## CHAPTER 3: BINOMIAL MODEL Two-Period Analysis

**3.1
Overview
**

I |

n
the one-period binomial model, there are only two possible terminal stock
values. In this chapter, we extend the binomial model to
two periods, where the stock value can move up or down in each period.
This means that there are two possible stock values at the end of the
first period and four possible values at the end of the second period.

We
derive the values of European options in topic
3.2, __Two-Period Binomial Model: European Option__.
These options can be exercised only at maturity. We then introduce you to
American options, where you can exercise the options either in period 1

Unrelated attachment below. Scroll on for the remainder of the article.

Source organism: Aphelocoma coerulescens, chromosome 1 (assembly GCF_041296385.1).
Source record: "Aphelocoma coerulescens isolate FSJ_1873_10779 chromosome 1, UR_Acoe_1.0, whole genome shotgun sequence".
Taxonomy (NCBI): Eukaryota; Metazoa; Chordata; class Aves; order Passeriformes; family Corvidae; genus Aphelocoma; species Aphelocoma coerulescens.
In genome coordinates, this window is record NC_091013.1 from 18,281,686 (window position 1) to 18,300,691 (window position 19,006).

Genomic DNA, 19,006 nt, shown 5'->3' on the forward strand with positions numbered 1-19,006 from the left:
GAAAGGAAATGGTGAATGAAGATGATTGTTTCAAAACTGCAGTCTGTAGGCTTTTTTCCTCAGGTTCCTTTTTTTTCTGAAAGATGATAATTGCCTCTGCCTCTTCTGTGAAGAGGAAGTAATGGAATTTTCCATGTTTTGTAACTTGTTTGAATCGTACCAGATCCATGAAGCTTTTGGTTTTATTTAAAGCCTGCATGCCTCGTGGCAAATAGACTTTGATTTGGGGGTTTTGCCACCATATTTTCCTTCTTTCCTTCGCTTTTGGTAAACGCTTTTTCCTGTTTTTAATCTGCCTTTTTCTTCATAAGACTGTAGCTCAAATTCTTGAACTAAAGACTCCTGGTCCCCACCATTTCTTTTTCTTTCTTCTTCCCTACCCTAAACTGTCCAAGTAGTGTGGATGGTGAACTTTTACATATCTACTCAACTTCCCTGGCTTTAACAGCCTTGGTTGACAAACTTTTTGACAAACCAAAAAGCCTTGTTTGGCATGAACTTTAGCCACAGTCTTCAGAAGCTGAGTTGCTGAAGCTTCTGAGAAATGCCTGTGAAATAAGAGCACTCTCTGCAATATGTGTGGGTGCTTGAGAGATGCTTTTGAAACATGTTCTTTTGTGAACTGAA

or in period 2. American options
bring a lot of richness to the option pricing problem, and we start having to
consider puts and calls separately. Topic 3.3, __American
Call Option: Zero-Dividend Case__ examines the implications of the right to
exercise in both periods on the call valuation problem.
Put options are studied in topic 3.4 __American
Put Option: Zero-Dividend Case__.

Dividends
also complicate the American option pricing problem. We introduce dividends in
topic 3.5 __Dividends and American Options__
and apply the principles of the
two-period model to valuing European and American options in the topic 3.6, __Two-Period
European versus American Option Example__.
Finally, in topic 3.7, we apply the principles of the binomial option
pricing model to a popular "exotic" option called the __Asian
Option__.